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Editorial

Liberians protest bad governance, failed promises

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Very low turnout by voters in Tuesday’s (July 31, 2018) senatorial by-elections, particularly in Montserrado County reflects not only fatigue, but clear protest against failed promises by politicians. Liberian electorate had time and again, been fed with campaign promises by power-seeking politicians, who never honestly meant what they said.


The senatorial by-elections in Bong and Montserrado Counties were meant to fill seats made vacant by the victory of President George Manneh Weah and Vice President Jewel Howard Taylor during the runoff presidential election in 2017.

A total of seven senatorial candidates contested in Tuesday’s by-election conducted across Montserrado County, while 12 candidates vied in Bong County, respectively.

But reports gathered throughout the day from various polling places and precincts in Montserrado County revealed widespread low turnouts, leading some polling staff to virtually fall asleep.

In various communities across the county, electorate sang the same choral: “I’m not going to waste my time.” They argue there is no reason coming out to cast their ballots because they have lost faith in politicians, who never fulfill their promises.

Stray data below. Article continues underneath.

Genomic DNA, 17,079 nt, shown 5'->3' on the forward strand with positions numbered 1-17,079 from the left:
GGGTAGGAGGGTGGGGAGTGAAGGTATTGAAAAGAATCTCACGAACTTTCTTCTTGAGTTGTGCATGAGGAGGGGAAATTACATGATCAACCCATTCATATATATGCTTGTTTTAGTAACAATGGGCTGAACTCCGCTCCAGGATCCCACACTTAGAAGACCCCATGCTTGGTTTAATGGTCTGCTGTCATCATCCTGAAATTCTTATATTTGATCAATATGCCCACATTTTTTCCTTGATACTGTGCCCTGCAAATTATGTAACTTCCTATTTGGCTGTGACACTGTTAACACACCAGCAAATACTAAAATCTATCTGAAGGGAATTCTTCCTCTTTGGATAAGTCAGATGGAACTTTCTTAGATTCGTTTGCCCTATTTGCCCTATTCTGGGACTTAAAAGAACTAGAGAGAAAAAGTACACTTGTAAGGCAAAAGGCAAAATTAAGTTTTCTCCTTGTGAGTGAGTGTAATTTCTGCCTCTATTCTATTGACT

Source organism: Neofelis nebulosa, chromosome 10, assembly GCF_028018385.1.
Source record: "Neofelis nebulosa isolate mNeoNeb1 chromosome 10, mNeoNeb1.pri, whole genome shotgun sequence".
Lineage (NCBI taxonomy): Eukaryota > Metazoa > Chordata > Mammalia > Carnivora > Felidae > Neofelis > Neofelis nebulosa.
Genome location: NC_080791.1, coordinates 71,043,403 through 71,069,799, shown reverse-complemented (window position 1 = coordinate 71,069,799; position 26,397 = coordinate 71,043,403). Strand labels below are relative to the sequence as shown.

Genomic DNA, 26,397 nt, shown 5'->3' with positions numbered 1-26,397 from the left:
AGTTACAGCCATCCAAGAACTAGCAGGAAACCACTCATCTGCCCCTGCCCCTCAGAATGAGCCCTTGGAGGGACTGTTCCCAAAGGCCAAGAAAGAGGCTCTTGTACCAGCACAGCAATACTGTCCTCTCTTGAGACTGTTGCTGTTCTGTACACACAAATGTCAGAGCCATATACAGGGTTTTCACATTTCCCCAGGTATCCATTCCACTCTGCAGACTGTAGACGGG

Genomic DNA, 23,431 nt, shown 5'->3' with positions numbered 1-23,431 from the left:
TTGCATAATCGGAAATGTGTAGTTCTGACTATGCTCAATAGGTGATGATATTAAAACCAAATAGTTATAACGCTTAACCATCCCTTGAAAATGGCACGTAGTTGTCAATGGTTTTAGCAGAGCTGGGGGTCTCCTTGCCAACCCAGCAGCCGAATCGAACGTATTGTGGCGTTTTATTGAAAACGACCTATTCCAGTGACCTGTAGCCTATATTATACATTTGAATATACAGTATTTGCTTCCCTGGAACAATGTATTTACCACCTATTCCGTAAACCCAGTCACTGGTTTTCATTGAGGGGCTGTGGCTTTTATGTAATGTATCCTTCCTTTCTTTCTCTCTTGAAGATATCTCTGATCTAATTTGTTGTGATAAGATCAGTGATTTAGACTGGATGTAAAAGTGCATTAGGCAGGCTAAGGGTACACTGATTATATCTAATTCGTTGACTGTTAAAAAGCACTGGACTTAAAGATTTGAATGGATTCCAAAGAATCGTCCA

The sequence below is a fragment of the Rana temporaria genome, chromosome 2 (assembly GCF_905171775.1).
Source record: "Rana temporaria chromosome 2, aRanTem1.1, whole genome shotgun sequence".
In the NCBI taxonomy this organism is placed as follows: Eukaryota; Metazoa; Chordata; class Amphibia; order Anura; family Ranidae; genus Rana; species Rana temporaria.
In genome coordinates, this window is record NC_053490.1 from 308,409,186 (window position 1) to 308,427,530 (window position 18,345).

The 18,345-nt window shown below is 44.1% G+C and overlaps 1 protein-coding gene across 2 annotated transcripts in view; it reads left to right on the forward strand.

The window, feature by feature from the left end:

Governance and service delivery has remained an age-old problem in Liberia where in most instances, one party in the social contract reached at the ballot box failed to deliver to the people who stand in long queues as early as 6:00 a.m. to cast their votes for candidates of their choice with the hope that after emerging victorious, a successful candidate would look back to the constituency.

The governing Coalition for Democratic Change fielded two candidates, who are incumbent lawmakers in the senatorial by-elections. Coalition Standard Bearer President George Manneh Weah was senator for Montserrado up to 2017 when he won the presidency, and the CDC desperately wants to maintain the seat, while Vice President Jewel Taylor, previously senator for Bong, wants to deliver the county to the CDC as a show of strength.

But if the turnouts from both counties, particularly in Montserrado is anything to judge by, then the ruling CDC should do some soul searching because this is not the CDCian strength that we have known over the years.

Perhaps most importantly, the situation points to the need for leaders and those aspiring for leadership to threat electorate as key partners rather than taking them for a ride, as has been over the years.

The July 31st senatorial by-elections would therefore, go down in Liberian political history as the day voters sign a blank check in protest for deceits, lies, insensitivity, neglect and bad governance.

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